US 20040208271 A1 Abstract A digital compression system including a superresonant filter, which adds samples of a digital data signal at a frequency to previous samples. The added samples are parts of sine or cosine waves, not the sum of the waves. The output signal is actually the summation of the samples. The samples are made during at most a single period.
The disclosed superresonant filter has a settling time significantly faster than prior art narrow band filters. Prior art narrow band filters passing approximately 1 Hz require approximately 1 second to settle. The disclosed superresonant filter passing 1 Hz will settle in approximately 1 microsecond.
Claims(14) 1. A method of increasing digital data throughput of a channel comprising:
inputting a digital data signal at a frequency; sampling the digital data signal at a fraction of the frequency; and establishing a digital feedback loop for deriving a phase shift for each sample during each repetition and accumulating the phase shift of subsequent samples with previous samples during at most a single period of the frequency. 2. An apparatus for increasing digital data throughput of a channel comprising:
an input for inputting a digital data signal at a frequency; a sampler for sampling the digital data signal at a fraction of the frequency; and an accumulator for accumulating phase shift of the samples with multiple iterations during at most a single period of the frequency. 3. A method of increasing digital data throughput of a channel comprising:
inputting a digital data signal at a frequency; sampling the digital data signal at a fraction of the frequency; and accumulating phase shift of the samples with multiple iterations during at most a single period of the frequency. 4. A transmission system for reduced energy transmission comprising:
means for simultaneously encoding a first group of parallel binary bits into a voltage amplitude signal having a first phase, a superressonant filter having a local oscillator operating in phase with the voltage amplitude signal, the superressonant filter receiving the voltage amplitude signal and accumulating phase shift of samples with multiple iterations during at most a single period of a frequency and outputting a data signal. 5. The transmission of an amplitude adjuster for adjusting the amplitude of the voltage amplitude signal. 6. The superressonant filter of an adder for adding the voltage amplitude signal with a feedback signal; a squaring circuit for squaring the output of the adder; a first multiplier multiplying the adder output with an output of the local oscillator; a sign extracter to extract the sign of the first multiplier output; a square root circuit for taking the square root of the first multiplier output; a second multiplier for multiplying the output of the square root circuit and the output of the sign extracter; and a delay circuit for delaying the output of the second multiplier to produce the feedback signal. 7. The delay circuit of 8. The superressonant filter of a first adder for adding the voltage amplitude signal with a feedback signal; a squaring circuit for squaring the output of the adder; a first multiplier multiplying the adder output with an output of the local oscillator; a second adder for adding an output of the first multiplier and an amplitude adjusted output of the local oscillator; a sign extracter to extract the sign of the second adder output; a square root circuit for taking the square root of the second adder output; a second multiplier for multiplying the output of the square root circuit and the output of the sign extracter; and a delay circuit for delaying the output of the second multiplier to produce the feedback signal. 9. The superressonant filter of a squaring circuit for squaring the the voltage amplitude signal; a first multiplier multiplying the adder output with an output of the local oscillator; and an adder for adding an output of the first multiplier and an amplitude adjusted output of the local oscillator. 10. A superressonant filter comprising:
an adder for adding a voltage amplitude signal with a feedback signal; a squaring circuit for squaring the output of the adder; a first multiplier multiplying the adder output with an output of the local oscillator; a sign extracter to extract the sign of the first multiplier output; a square root circuit for taking the square root of the first multiplier output; a second multiplier for multiplying the output of the square root circuit and the output of the sign extractor; and a delay circuit for delaying the output of the second multiplier to produce the feedback signal. 11. The superresonant filter of 12. A system for increasing digital data throughput of a channel comprising:
input means for inputting a digital data signal at a frequency; sampling means for sampling the digital data signal at a fraction of the frequency; feedback means for deriving a phase shift for each sample during each repetition and adding subsequent samples to a summation of previous samples during at most a single period of the frequency. 13. A method improving signal to noise ratio and bit error rate using compressed highly correlated noise in adjacent close frequency channel to cancel noise in signal carrying channel, comprising:
inputting a digital data signal at a first frequency; sampling the digital data signal at a fraction of the first frequency; accumulating a phase shift of the samples with multiple iterations during at most a single period of the frequency; sampling the digital data signal at a fraction of a second frequency; and accumulating phase shift of the samples with multiple iterations during at most a single period of the second frequency; and subtracting the accumulated samples of the second frequency from the samples of the first frequency. 14. An apparatus for increasing digital data throughput of a channel comprising:
an input for inputting a digital data signal at a frequency; a sampler for sampling the digital data signal at a fraction of the frequency; an accumulator for accumulating phase shift of the samples with multiple iterations during at most a single period of the frequency; and means for removing out of band signal. Description [0001] This application is based on and incorporates herein by reference, provisional patent application Nos. 60/440,952, filed Jan. 17, 2003; 60/440,951, filed Jan. 17, 2003; 60/440,954, filed Jan. 17, 2003; and 60/440,955, filed Jan. 17, 2003. [0002] It is known that the sum of sine waves of equal amplitudes but of fixed phase difference between each member is:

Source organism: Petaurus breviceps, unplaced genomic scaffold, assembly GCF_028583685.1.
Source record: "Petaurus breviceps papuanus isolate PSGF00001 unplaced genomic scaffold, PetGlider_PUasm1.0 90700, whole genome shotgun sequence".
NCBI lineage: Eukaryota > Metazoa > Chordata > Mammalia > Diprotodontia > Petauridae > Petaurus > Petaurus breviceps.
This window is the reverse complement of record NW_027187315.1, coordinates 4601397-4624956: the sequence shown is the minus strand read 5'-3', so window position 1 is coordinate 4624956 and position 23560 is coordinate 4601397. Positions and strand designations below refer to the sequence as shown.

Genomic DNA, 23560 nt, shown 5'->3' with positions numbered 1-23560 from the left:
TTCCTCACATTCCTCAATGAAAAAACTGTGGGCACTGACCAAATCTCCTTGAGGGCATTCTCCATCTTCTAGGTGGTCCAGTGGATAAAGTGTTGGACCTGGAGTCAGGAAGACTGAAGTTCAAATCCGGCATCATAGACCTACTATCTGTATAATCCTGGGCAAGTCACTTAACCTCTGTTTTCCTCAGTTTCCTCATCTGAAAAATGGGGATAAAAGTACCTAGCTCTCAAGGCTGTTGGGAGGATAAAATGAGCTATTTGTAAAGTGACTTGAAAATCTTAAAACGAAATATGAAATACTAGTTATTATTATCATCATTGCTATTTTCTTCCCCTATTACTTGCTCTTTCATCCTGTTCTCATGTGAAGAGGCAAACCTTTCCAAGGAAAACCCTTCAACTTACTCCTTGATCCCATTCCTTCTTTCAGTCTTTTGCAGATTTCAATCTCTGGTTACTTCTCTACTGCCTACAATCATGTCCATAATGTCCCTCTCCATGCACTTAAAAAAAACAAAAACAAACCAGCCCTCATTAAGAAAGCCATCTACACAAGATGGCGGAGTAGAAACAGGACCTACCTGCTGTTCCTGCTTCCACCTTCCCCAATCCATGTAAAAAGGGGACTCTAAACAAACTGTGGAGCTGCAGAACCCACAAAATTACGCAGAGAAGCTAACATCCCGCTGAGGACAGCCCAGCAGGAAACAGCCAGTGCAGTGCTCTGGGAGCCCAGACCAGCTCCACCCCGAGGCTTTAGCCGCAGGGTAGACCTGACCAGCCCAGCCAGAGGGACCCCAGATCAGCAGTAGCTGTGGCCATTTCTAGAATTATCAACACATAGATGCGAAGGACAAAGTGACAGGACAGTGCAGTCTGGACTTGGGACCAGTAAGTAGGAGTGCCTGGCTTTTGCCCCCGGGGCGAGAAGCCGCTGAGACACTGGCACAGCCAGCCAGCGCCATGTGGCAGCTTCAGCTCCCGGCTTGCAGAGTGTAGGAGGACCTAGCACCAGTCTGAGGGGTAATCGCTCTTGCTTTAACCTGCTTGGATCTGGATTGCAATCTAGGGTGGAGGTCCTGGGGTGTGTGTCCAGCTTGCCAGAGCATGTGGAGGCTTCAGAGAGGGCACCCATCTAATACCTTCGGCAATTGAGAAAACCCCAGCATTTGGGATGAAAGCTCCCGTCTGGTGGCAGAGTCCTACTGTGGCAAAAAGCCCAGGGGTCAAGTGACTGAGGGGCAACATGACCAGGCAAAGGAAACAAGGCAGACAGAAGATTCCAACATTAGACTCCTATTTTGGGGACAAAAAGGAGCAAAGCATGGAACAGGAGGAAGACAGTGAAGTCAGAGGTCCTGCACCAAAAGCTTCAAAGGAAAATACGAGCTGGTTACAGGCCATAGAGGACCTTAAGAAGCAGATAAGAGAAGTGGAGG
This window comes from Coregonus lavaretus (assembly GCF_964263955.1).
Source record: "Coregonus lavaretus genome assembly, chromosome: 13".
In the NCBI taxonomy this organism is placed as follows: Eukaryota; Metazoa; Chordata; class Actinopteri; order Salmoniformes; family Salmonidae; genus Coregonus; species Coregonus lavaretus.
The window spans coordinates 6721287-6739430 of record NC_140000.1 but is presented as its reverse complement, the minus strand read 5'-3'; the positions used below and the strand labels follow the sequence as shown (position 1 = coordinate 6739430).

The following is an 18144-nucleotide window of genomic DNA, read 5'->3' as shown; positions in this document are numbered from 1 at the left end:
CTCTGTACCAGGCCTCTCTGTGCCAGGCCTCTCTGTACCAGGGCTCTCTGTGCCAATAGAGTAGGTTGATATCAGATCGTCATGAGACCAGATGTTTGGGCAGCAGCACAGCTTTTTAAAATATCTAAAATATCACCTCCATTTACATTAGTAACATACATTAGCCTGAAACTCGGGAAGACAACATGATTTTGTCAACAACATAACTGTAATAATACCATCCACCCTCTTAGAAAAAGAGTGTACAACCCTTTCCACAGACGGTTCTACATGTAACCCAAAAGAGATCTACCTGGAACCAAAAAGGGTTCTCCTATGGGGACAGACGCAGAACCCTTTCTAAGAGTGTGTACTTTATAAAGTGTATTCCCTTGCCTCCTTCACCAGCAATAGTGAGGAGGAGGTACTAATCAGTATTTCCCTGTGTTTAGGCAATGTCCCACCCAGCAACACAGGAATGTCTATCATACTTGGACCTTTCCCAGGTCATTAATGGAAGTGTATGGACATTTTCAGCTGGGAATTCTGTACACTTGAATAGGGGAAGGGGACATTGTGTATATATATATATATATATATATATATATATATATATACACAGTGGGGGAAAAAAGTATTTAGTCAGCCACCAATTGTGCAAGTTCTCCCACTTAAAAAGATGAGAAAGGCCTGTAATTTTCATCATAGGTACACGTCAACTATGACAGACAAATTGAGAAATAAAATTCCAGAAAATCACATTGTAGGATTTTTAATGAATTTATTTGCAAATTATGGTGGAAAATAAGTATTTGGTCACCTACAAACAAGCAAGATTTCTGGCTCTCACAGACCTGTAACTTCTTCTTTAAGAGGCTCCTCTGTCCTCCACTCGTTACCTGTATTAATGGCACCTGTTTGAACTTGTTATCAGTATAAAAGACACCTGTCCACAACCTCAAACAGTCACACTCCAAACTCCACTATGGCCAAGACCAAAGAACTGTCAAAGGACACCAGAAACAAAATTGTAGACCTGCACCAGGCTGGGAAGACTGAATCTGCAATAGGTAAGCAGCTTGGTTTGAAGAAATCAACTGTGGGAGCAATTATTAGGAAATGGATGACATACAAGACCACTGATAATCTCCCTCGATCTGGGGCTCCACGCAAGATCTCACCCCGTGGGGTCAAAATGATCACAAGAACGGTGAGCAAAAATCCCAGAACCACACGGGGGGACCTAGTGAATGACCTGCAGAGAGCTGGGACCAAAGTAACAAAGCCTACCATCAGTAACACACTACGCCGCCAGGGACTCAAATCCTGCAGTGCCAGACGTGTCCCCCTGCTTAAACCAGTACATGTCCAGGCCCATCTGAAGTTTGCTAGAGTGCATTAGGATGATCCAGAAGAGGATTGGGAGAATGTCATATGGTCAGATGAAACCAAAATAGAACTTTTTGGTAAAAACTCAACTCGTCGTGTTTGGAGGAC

[0003] where ΔΦ is the phase difference between the members which can be visualized as vectors. This sum can be formed from the input to a transmitter by adding inputs phase shifted by ΔΦ to the input as shown in FIGS. 1A, 1B and [0004] In FIG. 1A, Item [0005] If now the ΔΦ's in the branches (paths) are made functions of the frequencies of input signals in the same manner as was done in the transmitter, the paths are independently responsive to the incoming signals according to their frequencies. Thus, an incoming group of signals to the sender is enhanced by the arrangement of FIG. 1A. The input signals remain substantially unchanged during this summing. For ΔΦ=0 the output is n=60 but for ΔΦ greater than π/n the magnitude is close to 0. A resulting plot for n=60 is shown in FIG. 1C. This plot shows that for. ΔΦ=0 the output is n=60 but for ΔΦ greater than π/n the magnitude is close to 0. Thus, a group of such paths phase shifted 2π/n from each other not typically interfere with each other. A switched phase inverter is connected to each independent phase path to control the built up signals in each path by inserting a 180° phase shift under the control of an information bit. When this is done, the summer becomes a subtractor and eliminates signal from that path. FIG. 2 shows such an arrangement for sending such bit controlled incremental phased signals. [0006] The system consists of a transmit and receive location in each of which there are several branches. Phase shifters [0007] Filter [0008]FIG. 3 shows the operation of the oversampled digital spike bandpass filter. Each symbol (1 MHZ symbol rate) received from the transmission channel is gated and used as the input to the spike bandpass filter. The gated symbol stored in buffer [0009] A simpler oversampled digital spike filter may be employed than the standard FIR. As shown in FIG. 4, it consists of a single delay unit [0010] E [0011] The invention described in this patent application is a digital compression technology for increasing the data throughput of telecommunications and broadcasting networks. The invention is applicable to telephone networks, including telephone twisted-pair wiring but not limited to it; coaxial cables for telephony, data transmission and video transmission with or without accompanying sound; microwave, cellular, mobile and personal communications networks; radio and satellite systems. The invention applies to multimedia applications in all of the above components of telecommunications and broadcast networks. [0012] The inventive system compresses bandwidth to allow for minimum energy transmission by reducing the spectrum of the data. Each symbol period contains one sinusoid of a specific amplitude. Sampled inputs, samples of sine or cosine waves, vary in amplitude. The disclosed superresonant filter adds new samples to previous samples. It should be noted that the added samples are parts of sine or cosine waves, not the sum of the waves. While the output signal appears to be a spike, it is actually the summation of the samples. Each sample is slightly different in phase from the previous sample. As each sample is added to the previous sample, the effective bandwidth is lessened and the overall signal amplitude is increased. Each iteration has a slightly different phase except in the case of optimum performance where the phase is zero. [0013] The disclosed superresonant filter has a settling time significantly faster than prior art narrow band filters. Prior art narrow band filters passing approximately 1 Hz require approximately 1 second to settle. For example, the disclosed superresonant filter passing 1 Hz will settle in approximately 1 microsecond. [0014]FIGS. 1 [0015]FIG. 1c shows the resulting output of the phase summing method versus vector phase difference ΔΦ for n=60; [0016]FIG. 2 illustrates a block diagram of a system employing the phase summing method; [0017]FIG. 3 is a schematic diagram of the use of oversampled digital spike filter; [0018]FIG. 4 is a schematic diagram of the use of a recursive type of over-sampled digital spike filter; [0019]FIG. 5 is a schematic diagram showing spectral compression; [0020]FIG. 6 is a block diagram of a minimum energy information sender; [0021]FIG. 7 is a sin input pulse wave shape of TX sender of information; [0022]FIG. 8 is an output wave shape of TX sender; [0023]FIG. 9 is a block diagram of a minimum energy receiver; [0024]FIG. 10 is a block diagram of a superresonant filter; [0025]FIG. 10 [0026]FIG. 11 is a block diagram of a modified superresonant filter; [0027]FIG. 12 is a block diagram of an exploded suppressed carrier superresonant filter; [0028]FIG. 13 is as block diagram of an exploded suppressed carrier superresonant filter; [0029]FIG. 14 is a graph of the spectrum at each node of an ESC-SRF; [0030]FIG. 15 is a graph of the spectrum at each node of an ESC-SRF; [0031]FIG. 16 is a graph of the spectrum at each node of an ESC-SRF; [0032]FIG. 17 is a graph of the spectrum at each node of an ESC-SRF; [0033]FIG. 18 is a block diagram of a canceling receiver. [0034] Bits transferred at a given rate require a channel bandwidth W. The bits are transferred in timed pulses. The required bandwidth W allows the reception of white noise of the same bandwidth. The white noise increases in power directly with the bandwidth W. The information pulse is stronger in power than the received noise power by a multiple to insure error free reception of a prescribed quality. The multiple is actually the signal-to-noise ratio (SN ratio). The prescribed quality is the bit error rate. As is apparent, the power required to transmit information increases with the pulse power and the pulse rate. [0035] For example, a one megabit per second information rate is equivalent to a pulse 1 MHz wide. When multiple amplitude levels are employed, more information can be sent within the same bandwidth W. Thus, it is possible to reduce the power required to transmit information at any given rate by reducing the power in the spectrum needed by the information pulse. When the pulse spectrum is transformed to an equivalent line spectrum, it retains the same time duration as the information pulse. [0036]FIG. 5 shows a compression of the spectrum. The hemisphere [0037]FIG. 6 is a block diagram of a minimum energy information sender. As shown, signals at multiple frequencies can be transmitted simultaneously. Each frequency can be used to transmit multiple pieces of information. At any given frequency, information can be transmitted on the sine and cosine waves of this frequency. As such, TX [0038] The sine input from [0039] For modeling purposes, a noise signal is added to the combined signal [0040] As shown in FIG. 6, the amplitude adjustors are used in the processing of the signal. Each sine and cosine input is processed by an SRF discussed below. The output of each SRF is confined in a narrow band of frequencies centered about the local oscillator frequency. These frequencies can be readily spaced so as to not to interfere with each other and occupy only a symbol (1 microsecond) in time. Thus, there is a significant increase in channel throughput after these signals are summed. The signal-to-noise ratio of this signal is greatly enhanced over the noise signal [0041]FIG. 7 shows the sine input for several different levels of input. FIG. 8 shows the corresponding outputs of the system. The sine input has sharp peaks at about 250 and 750 nanoseconds, corresponding to the negative and positive peaks of the sine waves. As shown in FIG. 8, the waveform is the summation or accumulation of a series of time samples of the input signals of FIG. 7. In one embodiment, there may be up to 100,000 of these samples per symbol interval. In the frequency domain, each of these pulses occupies a very wide spectrum while only a portion of the spectrum that occupies the transmission channel gets transmitted. As the pulses are added together, the resulting spectrum shrinks. The in-phase portions of the spectrum of each pulse add while the out-of-phase portions do not. The SRF unit restricts transmission to in-phase signals only at a specific frequency. The SRF is not limited to a single frequency but a narrow band of frequencies. As evident from FIG. 8, signals at multiple frequencies can be used. The multiple frequencies will not interfere with each other due to the narrow bandwidth of each signal. [0042] A receiver, as shown in FIG. 9, is used to decode the received signal transmitted by the transmitter. The receiver decodes the signal transmitted within the transmitted bit. The receiver contains an SRF unit operating at the same frequency and synchronized to a common time reference. The SRF operates for example, at F [0043] The receiver input is the signal and noise as well as a synch signal [0044] The super-resonant filter has advantages over prior art spike filters. One such advantage is the fast settling time of the super-resonant filter. The prior art spike filters take a long time to settle. For example, a 1 hertz narrow pass filter requires one second before its operation is complete. The SRF transmits only a single frequency at a specific phase of a sinusoidal input. The inputs may include noise which is itself a compilation of signals. The input may also include functions of sine waves such as the integral of a sine or cosine wave. [0045] The system operates on samples of the input signal. The sample intervals are much smaller than the period of the complete operation. The process therefore operates over one symbol period or less so there is no coherent relationship between successive symbol periods. Each symbol period starts afresh, although within the symbol period there may be several frequencies which may be recoverable by separate filters. [0046] As shown in FIG. 10, 1001 comprises the input signals, which are symbols. The signals consist of a cycle of sine waves which differ each symbol period. The sine waves are sampled n times a symbol. Amplitude adjustor [0047] In circuit [0048] It should be noted that the sample of the signal is also in phase with the local oscillator F [0049] When the local oscillator frequency is not exactly equal to the incoming frequency and phase, the operation is different. When the local frequency angle is a+Φ, the output angle is 2a−a−Φ which equals a−Φ and when the local frequency angle is a−Φ, the output angle is a+Φ so whether the incoming signal frequency is above or below the desired locally selected frequency, the feedback delayed signal is out of phase with the input signal and does not add. [0050] The addition of the samples amounts to an integration of the selected sinusoidal wave resulting in a peak signal of n/2π. The sample amplitudes are large over a 30° interval. Thus, the integration is most intense near the peaks of the input signal. [0051] The integration of sequential sampling pulses requires that the spectrum of each overlap the other at the information channel frequency. Only this spectrum is needed to develop and transfer the information across the channel. Thus, the entire spectrum of the sampling pulse is not required. A Z-transformation analysis leads to the same results. [0052]FIG. 10 [0053] In another embodiment of the invention, an exploded suppressed carrier SRF (ESC-SRF) shown in FIG. 11 can be used. The ESC-SRF differs from the previously discussed SRF in that the square root and sign extract functions are replaced with a variable amplitude local oscillator subtractor block. This has the effect of preventing the local oscillator from bleeding into the output stage of the ESC-SRF. Additionally, the positive feedback loop has been opened and exploded into a number of daisy-chained individual stages. Each of the individual stages is akin to a closed loop iteration discussed above. [0054] The ESC-SRF eliminates the need for the square root function. In one embodiment, the ESC-SRF uses a lower clock rate digital circuitry than the previous SRF architecture and the number of daisy chain stages can be lower than the number of per-symbol iterations in the SRF. Additionally, the ESC-SRF can be used in the receiver side thereby eliminating the need for transmit side additional circuitry including another SRF or ESC-SRF. As shown in FIG. 12, the single stage ESC-SRF is shown. As should be noted in FIG. 12, the positive feedback loop and square root modules are removed. Multiple ESC-SRFs can be combined as shown in FIG. 13 which can include n stages of the ESC-SRF. [0055] In one embodiment of the circuit shown in FIG. 13, there is a last-stage LPF its 3dB point as approximately 2ω [0056] The equations below derive the open-loop behavior, and without the square root function referring to FIG. 12. IN=cos(ω LO=cos(ω [0057] Using the identity below, substitute into eq. (4) cos [0058] Substituting the following into eq. (7) ω=ω [0059] Using the identity below, substitute for the second term of eq. (8) cos( [0060] where a=2(ω [0061] and b=ω [0062] Simplifying the above, we get [0063] Finally, and assuming that we subtracted o.5*LO amplitude at this stage, then [0064] The exponent “i” determining the LO-subtraction is removed blow, as we are analyzing a single stage. The value of that exponent is fixed for each stage. Refer to FIG. 13, [0065] Substituting eq. (1 1) into eq. (10), and simplifying, we get [0066] Since we are not using the square root block, then the output and D are the same. [0067] Equation (12) shows that for an input ω [0068] One of the fundamental operations of the G function in the ESC-SRF is to take-in an “off-center” frequency, and to shift that frequency further away from the center; hence the input (ω [0069] For the case where the input is at the center frequency, we have Δω=0, ω=ω [0070]FIG. 14 shows the spectrum at each node of the ESC-SRF when i=1 and w=0. FIG. 15 shows the spectrum at each node of the ESC-SRF when i=1 and w>w0. [0071]FIGS. 16 and 17 show a frequency domain graphical representation of the results of each step within a single-stage of an ESC-SRF for iteration number 2, for both cases of input frequency. The inputs to each of these stages is comprises more complex summation of two sinusoids, which results from the first stage's processing. [0072] First, a generalized 2-sinusoid (called J and K) equation when squared for node B is derived. [0073] Using the identity cos [0074] Using the identity cos(X)*cos(Y)=½(cos(X+Y) ), and simplifying, we get [0075] It should be noted that these are fixed factors. [0076] The above equation is used in the graphical representation to show the spectrum of node B for the second iteration. Note that the first time is DC, then next 2 terms are the double-frequency cases, the next term is a high frequency case, and finally, the last term represents a component that generally falls within the band of interest. [0077] The LO subtractor module now subtracts an amount of 1.25 time the input baseband amplitude (or, in absolute terms, 0.3125). The determination of the LO reduction in each stage has not yet been fully derived. It appears to have the form of [0078] LO-reduction=0.25+0.25 [0079] Focusing on the “baseband” output of the second stage, the relative amplitude of the two cases are substantially equal, but the off-center input's offset is shifted by another factor of 2 to its new frequency of ω ω( [0080] Note that the output amplitude is now smaller, but substantially equal for both “baseband” frequency components. [0081] This third stage analysis of the ESC-SRF is somewhat more complex, given that its input now has either 4 or 5 sinusoidal elements. The main ones being the desired baseband signal and others no lower than 3ω [0082] After a sufficient number of stages, the xΔω component itself becomes a high-frequency term that the LPF eliminates. [0083] It should be noted that in operation, the bit error rate of the SRF does not improve significantly as n increases even though the output signal amplitude does increase with n because the noise level at the operating frequency increases correspondingly. Therefore, the output signal-to-noise ratio does not improve. [0084] The signal-to-noise ratio performance can be improved at the receiver using a canceller circuit. Signals that are received but not processed by an SRF unit at the transmit point are essentially sinusoid signals. Use of a canceller in the receiver can provide outputs that are free of interfering channels, i.e., other data streams that don't operate at the specific frequency chosen for the desired data stream. However, such an output is not free of noise signals occurring at the desired stream frequency. [0085] The noise signal can be greatly reduced by the use of an SRF unit operating at the desired frequency. Such a unit discriminates on a time or phase basis between signal and noise. The noise signal, though at the same frequency as the signal, is very infrequently at the same phase as the signal. In fact, it is likely to be at the same phase 1 out of 1000 times or less. The effectively increases the signal-to-noise ratio by a corresponding amount approximately 20-30 dB. The noise improvement can also augment the improvement obtained from the transmit SRF. [0086]FIG. 18 is a block diagram of a canceling receiver. The canceling receiver of FIG. 18 utilizes a noise canceller circuit, which can be effective for a variety of input situations. It should be noted that the input generally consists of signals and Gaussian or Raleigh noise. The signal, noise and synch signals are input into an interpolator [0087] The SRF is useful in the receiver shown in FIG. 18. The receiver receives a signal and noise signal. A noise canceller band on the SRF is used to cancel the incoming noise to improve the signal-to-noise ratio in addition to the imprint in the signal-to-noise ratio provided by a transmitter using an SRF. FIG. 8 represents the signal transmitted by a sender that employs the SRF unit. This signal provides an improved signal-to-noise ratio by virtue of transforming a pulse signal into a peak signal which occupies a reduced spectrum and time interval. The signals and the noise are sampled in the interpolation unit [0088] Using the same wave, the disclosed invention transforms that pulse and changes the spectrum to almost a line. Thus, approximately 16 Mbits can be processed in 1 microsecond. When each bit is spaced at 10 hertz, each sample of a vector acts as the whole vector. The signal appears as a spike but it is a result of the integration of many samples. [0089] The inventive digital system is a transfer function that causes a possible differential phase shift for various input frequencies. Each frequency is processed independently. The transfer function is repeated numerous times within each sample period. The result is an output where each input frequency is discriminated from one another. The repetition is performed in a closed loop, i.e., the SRF, a sequential series of circuits, i.e., ESC-SRF, or another implementation of a forward transfer function with a cumulative property. [0090] The circuit implementation for the various embodiments can be done using single or multiple physical circuits. Design choices will dictate the use of feedback looping, daisy-chaining, pipelining, or other methods where circuit complexity and operating frequency are considered. Additionally, DSP chips or FPGAs can be used to do the processing which would include the accumulation of differential phase. Further, a processor programmed to perform the apparatus algorithm can be used to implement the disclosed system. [0091] Although the present invention has been described in relation to particular embodiments thereof, many other variations and other uses will be apparent to those skilled in the art. It is preferred, therefore, that the present invention be limited not by the specific disclosure herein, but only by the scope of the claims. Referenced by